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The lessons of the Excalibur ruling


Coffin: significant judgment for the professional funding market

By Chris Coffin, Lesley Timms and Andrew Dunkley of Withers, who acted for funder Psari in the Excalibur costs case

The judgment in [2] Excalibur Ventures v Keystone et al will give third-party litigation funders a number of reasons to consider how they structure and monitor their funding activities.

Last week’s judgment comes at the tail-end of an epic $1.6bn claim by Excalibur Ventures LLC against Texas Keystone Inc. After a 57-day trial, the judge dismissed all of Excalibur’s claims and ordered it to pay the defendants’ costs on the indemnity basis. This was in part because of the way in which Excalibur and its solicitors (Clifford Chance) had conducted the case.

Excalibur funded the huge legal costs of its claim through third-party funding from Psari Holdings Limited (represented by Withers in the costs’ hearing), Hamilton, Platinum (or PPCO), Blackrobe and Blackrobe Capital, Huron and PPVA and JH.

As Excalibur was a shell with no money or assets, the defendants applied for non-party costs orders against the funders’ holding companies and/or ultimate beneficial owners. Psari accepted from the outset (“to its credit”, the judge said) that it would pay the defendants’ costs on a standard basis, but did not accept paying costs on the indemnity basis.

The judge decided that the funder should bear the costs ordered to be paid by the person from whom the funder hoped to derive a return. This was subject to the Arkin cap, under which a professional funder is only be liable for the winning party’s costs to the extent of the funding provided. Whilst the funders could choose which claims to back, the defendants could not choose by whom to be sued.

The judge made clear that his intention was not to penalise the funders who, in the case of Psari and its owners, “were not personally responsible for the matters which caused me to order indemnity costs”. The decision was driven by the unique characteristics of this case and the way in which it had been run by the claimant and its legal advisers.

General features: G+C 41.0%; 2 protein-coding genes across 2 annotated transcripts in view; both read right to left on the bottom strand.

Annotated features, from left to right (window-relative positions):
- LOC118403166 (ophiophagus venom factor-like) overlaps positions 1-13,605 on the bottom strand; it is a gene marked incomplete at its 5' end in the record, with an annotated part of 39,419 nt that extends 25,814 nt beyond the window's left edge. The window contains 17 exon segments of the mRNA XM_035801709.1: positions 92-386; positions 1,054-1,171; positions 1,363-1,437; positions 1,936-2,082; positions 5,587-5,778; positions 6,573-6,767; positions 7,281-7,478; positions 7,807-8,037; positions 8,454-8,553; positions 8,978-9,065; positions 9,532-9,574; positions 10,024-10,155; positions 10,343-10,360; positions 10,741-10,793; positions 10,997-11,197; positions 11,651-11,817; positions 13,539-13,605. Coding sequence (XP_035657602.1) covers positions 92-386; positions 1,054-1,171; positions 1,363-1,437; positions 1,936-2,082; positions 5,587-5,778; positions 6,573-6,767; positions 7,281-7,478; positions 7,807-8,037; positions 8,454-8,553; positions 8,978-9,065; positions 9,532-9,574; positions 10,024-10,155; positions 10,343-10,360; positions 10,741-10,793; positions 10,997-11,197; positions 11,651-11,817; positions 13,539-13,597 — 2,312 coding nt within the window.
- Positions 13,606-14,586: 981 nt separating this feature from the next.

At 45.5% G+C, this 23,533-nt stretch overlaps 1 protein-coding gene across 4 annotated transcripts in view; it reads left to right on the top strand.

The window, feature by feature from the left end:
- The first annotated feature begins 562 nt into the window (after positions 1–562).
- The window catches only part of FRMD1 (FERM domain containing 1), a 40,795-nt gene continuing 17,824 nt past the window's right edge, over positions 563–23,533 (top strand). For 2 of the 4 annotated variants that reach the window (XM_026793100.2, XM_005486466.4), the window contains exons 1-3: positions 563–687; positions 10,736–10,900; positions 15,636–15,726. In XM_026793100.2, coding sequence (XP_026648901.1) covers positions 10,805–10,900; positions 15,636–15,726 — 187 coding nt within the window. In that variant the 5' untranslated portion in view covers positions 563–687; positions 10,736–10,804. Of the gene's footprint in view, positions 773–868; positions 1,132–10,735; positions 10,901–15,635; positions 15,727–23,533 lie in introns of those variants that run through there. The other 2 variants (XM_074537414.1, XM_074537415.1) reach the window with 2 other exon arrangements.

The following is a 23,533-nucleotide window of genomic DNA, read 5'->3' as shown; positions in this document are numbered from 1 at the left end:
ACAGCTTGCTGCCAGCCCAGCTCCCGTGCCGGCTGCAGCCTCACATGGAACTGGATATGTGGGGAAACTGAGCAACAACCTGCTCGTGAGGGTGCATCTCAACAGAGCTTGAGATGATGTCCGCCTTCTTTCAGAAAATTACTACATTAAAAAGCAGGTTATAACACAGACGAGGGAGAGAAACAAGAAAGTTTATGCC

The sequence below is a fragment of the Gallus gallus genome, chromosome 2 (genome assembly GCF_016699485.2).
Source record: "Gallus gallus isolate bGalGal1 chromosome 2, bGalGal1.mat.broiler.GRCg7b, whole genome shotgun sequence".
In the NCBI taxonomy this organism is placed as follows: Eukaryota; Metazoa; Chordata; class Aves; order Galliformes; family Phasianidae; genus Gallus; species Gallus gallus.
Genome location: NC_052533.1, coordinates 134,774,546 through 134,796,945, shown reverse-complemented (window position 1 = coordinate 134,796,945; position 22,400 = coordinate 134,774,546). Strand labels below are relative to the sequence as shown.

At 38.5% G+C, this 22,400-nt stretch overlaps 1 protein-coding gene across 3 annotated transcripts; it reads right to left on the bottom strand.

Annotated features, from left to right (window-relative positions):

The case also considered whether the defendant could look past shell subsidiaries to the funder above. The judge held that in determining what was “just” in this case, he should not disregard the role of the parent companies; on this occasion, parent and subsidiary should stand together.

In relation to the provision of security for costs, the judge determined that the court will not allow any one funder a “free ride” on the back of those financing the costs by virtue of the fact that its funding was provided through a particular or different mechanism.

Finally, as to the timing of the funding, the judge ruled that in order to succeed in a claim for costs against a non-party, those costs must “to some extent” have been caused by the non-party. This decision will leave the receiving party in the unenviable position of having to divide its costs into periods of investment and then apportion the costs incurred as between each funder.

This is a significant judgment for the professional funding market. It may require funders to reconsider how they fund claims and, once they have provided the funding, how they monitor their investment to ensure that they too are not unwittingly exposed to the consequences of improper behaviour of the funded party and/or its legal representatives.

Practical points for funders and ATE insurers: